7 Reasons Jamaicans & Other Caribbean People Are Losing Access to Their Island Beaches

When people think of the Caribbean, they picture pristine beaches and the glistening turquoise waters surrounding the region’s island nations and perhaps think about how lucky the islands’ residents are to live in such a paradise. However, many Caribbean countries have embarked on development plans that involve selling off these natural assets to foreign corporations and political money lenders. A growing trend has seen Caribbean governments relinquish prime real estate and protected resources, selling off the birthright of their citizens in the name of economic development. The result is that more and more Caribbean citizens are losing access to their beaches. These are some of the elements that contribute to the loss of access.

1. Political Ideologies & Decision-Making Reflect Remnants Of Colonial Mindset

The issue has been raised by the Jamaica Beach Birthright Environmental Movement (JABBEM), a group calling for the courts to create a legally binding right of beach access for the public. The group has joined with community representatives and the Jamaica Surfing Association to protect access to Bob Marley Beach in Bull Bay, which is not protected under the Beach Control Act of 1956, which they associated with the colonial era. Public access to the beach, which has long been known as serving as a spiritual haven for the influential reggae musician and local Rastafari community, is now threatened by the privatization. Organizers want it protected under the Prescription Act, which gives members of the public the “absolute and indefeasible right” to use any beach and access to a beach that has been used “without interruption” by the public for 20 years. Locals have been using Bob Marley Beach for over 20 years.

Good Read: 13 Things to Know About the Beach Stolen in Jamaica in 2008

2. Copying First-World Development Ideologies 

Development in the Caribbean tends to mirror development patterns established in Europe or the United States as politicians view development initiatives in terms of their favorite travel destinations, including Miami, London, or New York. Visions of skyscrapers, expansive roads, and vanity projects often divert funds away from more critical priorities for development such as education and health while ignoring the unique beauty and value of the Caribbean environment.

3. Prioritizing Foreign Investors

Governments prioritize “invitational” development whereby they offer benefits and incentives like tax exemptions to attract investors from overseas, who take advantage of these incentives and promise employment opportunities that will boost island economies and benefit the local population. However, these promises tend to fall short as most jobs created are low-skilled and pay minimum wages, while the highest pay goes to foreign workers. Profits generated by the developments go to tax havens or foreign investors.

4. Privatization of Beaches and Sale of Beachfront Properties Normalized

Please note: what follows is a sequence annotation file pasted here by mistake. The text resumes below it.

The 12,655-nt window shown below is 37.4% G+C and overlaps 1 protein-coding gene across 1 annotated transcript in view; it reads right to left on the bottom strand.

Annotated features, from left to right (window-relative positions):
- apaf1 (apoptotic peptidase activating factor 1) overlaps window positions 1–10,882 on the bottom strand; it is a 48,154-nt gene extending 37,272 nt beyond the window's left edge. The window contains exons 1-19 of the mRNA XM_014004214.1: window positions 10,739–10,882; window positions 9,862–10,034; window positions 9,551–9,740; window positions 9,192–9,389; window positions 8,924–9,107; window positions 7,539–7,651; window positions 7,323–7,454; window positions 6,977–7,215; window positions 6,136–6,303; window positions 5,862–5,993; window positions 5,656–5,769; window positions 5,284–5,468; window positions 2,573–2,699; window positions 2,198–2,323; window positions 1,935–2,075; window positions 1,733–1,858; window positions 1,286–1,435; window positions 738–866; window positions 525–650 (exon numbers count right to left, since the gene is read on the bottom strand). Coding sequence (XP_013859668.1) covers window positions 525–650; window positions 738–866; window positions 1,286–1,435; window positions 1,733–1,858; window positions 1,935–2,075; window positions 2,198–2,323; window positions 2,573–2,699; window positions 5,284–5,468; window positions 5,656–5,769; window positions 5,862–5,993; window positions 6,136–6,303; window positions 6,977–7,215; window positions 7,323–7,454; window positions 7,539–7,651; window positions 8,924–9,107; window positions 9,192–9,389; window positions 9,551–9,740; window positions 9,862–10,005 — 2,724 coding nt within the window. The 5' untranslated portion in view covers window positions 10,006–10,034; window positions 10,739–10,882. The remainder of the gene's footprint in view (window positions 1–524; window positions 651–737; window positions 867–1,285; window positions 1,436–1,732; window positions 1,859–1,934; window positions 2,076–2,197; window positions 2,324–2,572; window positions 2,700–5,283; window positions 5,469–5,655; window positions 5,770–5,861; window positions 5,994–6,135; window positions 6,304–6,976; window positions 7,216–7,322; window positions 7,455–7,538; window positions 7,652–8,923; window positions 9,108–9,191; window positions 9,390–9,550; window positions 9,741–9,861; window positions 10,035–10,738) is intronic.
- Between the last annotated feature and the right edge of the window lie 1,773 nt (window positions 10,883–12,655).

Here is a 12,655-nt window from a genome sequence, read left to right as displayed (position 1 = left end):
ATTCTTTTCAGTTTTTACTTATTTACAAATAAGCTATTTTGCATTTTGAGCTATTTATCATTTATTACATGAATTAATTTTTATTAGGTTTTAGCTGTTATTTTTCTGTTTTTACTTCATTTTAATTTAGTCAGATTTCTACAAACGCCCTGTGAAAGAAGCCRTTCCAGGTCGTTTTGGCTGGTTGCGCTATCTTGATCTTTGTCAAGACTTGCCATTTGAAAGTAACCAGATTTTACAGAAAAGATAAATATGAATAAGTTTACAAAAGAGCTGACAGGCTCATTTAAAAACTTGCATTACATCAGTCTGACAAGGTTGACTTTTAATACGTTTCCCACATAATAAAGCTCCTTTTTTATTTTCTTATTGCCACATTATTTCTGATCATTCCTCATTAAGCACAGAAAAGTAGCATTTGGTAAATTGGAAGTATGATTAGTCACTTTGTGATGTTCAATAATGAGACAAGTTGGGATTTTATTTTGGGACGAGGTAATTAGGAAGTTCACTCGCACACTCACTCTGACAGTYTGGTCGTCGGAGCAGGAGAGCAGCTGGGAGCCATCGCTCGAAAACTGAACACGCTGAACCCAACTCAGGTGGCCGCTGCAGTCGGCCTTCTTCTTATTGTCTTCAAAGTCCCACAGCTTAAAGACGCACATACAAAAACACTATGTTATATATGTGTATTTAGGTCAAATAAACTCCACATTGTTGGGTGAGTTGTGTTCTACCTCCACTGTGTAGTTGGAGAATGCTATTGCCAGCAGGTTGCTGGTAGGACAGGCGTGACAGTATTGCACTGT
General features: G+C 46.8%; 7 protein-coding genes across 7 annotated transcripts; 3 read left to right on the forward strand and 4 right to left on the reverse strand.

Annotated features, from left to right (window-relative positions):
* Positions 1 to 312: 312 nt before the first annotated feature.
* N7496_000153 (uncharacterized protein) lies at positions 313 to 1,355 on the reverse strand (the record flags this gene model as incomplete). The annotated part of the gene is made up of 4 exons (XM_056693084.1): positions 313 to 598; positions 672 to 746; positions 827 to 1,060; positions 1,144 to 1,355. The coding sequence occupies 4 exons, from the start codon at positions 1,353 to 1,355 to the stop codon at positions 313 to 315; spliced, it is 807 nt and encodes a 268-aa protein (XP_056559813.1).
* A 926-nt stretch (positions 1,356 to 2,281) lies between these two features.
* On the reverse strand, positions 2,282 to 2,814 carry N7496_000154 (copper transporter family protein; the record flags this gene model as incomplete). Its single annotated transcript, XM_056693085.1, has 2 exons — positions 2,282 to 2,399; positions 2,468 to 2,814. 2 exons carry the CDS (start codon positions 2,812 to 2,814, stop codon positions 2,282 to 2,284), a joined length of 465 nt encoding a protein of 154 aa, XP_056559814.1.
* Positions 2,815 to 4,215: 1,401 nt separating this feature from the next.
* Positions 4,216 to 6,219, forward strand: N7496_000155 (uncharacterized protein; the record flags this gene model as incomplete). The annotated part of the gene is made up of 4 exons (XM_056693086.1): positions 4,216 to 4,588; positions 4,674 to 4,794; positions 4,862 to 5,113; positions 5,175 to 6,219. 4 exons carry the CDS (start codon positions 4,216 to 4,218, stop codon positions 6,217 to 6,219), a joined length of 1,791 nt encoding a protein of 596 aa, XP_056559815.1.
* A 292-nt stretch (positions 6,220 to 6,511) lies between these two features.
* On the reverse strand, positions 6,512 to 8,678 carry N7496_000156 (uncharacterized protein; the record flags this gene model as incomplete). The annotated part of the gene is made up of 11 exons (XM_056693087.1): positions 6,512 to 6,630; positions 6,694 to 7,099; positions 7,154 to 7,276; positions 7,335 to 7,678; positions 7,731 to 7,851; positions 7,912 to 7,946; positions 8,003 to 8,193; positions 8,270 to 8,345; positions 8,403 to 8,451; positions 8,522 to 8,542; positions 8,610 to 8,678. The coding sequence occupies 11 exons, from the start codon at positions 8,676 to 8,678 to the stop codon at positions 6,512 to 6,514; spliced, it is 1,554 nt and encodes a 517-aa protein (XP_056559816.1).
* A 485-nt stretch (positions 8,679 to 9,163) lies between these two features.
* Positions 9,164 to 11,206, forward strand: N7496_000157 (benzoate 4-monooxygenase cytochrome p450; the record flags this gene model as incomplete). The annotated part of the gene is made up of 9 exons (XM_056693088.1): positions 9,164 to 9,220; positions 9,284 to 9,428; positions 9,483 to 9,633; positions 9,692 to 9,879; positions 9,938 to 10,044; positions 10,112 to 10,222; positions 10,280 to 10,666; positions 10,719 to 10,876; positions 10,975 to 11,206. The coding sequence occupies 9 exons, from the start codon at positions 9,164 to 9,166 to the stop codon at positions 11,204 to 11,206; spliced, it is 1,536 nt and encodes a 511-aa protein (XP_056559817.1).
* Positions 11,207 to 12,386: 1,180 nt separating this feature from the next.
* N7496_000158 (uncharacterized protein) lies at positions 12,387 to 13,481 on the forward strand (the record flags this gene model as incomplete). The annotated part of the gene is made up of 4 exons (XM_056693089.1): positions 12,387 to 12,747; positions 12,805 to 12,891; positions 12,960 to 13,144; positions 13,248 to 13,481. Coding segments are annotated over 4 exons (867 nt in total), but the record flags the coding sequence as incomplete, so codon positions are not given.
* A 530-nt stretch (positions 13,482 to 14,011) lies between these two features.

The government of St. Lucia had turned down an application to sell land adjoining the Pitons, two UNESCO heritage site volcanic peaks, but that decision was ultimately reversed, clearing the way to sell the land to Canadian senior executive at Dollarama Geoffrey Robillard. The construction project blocked public access to the landmark site. In Antigua and Barbuda, approval was given in 2015 to the sale of a 99-year lease on several public beaches to a private developer associated with James Packer, an Australian billionaire, and actor Robert De Niro. Laws passed in the Bahamas in 2018 permitted the sale of long-term leases of Crown Land, including beaches, to foreign investors. Jamaica has also seen protests against plans to change rights of access to a public beach to the benefit of a foreign hotel developer; Jamaica’s government went ahead with the change despite the protests, citing the necessity of attracting investors and creating jobs.

5. Insufficient Advocacy From Civil Society 

In some Caribbean countries, there have been no strong protests against the sale of natural assets and/or access rights in the name of development. For example, when a local businessperson in Trinidad and Tobago built Port of Spain’s first Movietowne complex, encroaching on a critically significant mangrove forest in the early 2000s, there was little opposition. And when local residents, who already faced poor water supplies were confronted with a project in a protected area that affected beach access, added to environmental pollution, and increased traffic flow, no public objections were heard.

6. Focus on Short Term Gains

The immediate financial and political gains from the development of land on the islands, especially of coastal land, through job creation and the injection of capital into local economies from projects involving hotels, villas, and private residences is often difficult for politicians and policymakers to reject.

7. Public Kept In The Dark

7. Finally, most local citizens are unaware of the corruption scandals that often accompany sales of sensitive environmental and national birthright properties. Developers often seek to skirt policies meant to protect the environment if they can, a practice that ultimately tarnishes the reputation of the government that approved development projects and erodes the public’s confidence in its ability to make sound decisions in the future, while also causing irreversible damage to sensitive ecosystems.

Photo –  Deposit Photos and Andy ngucaj on Unsplash

About the author

Stephanie Korney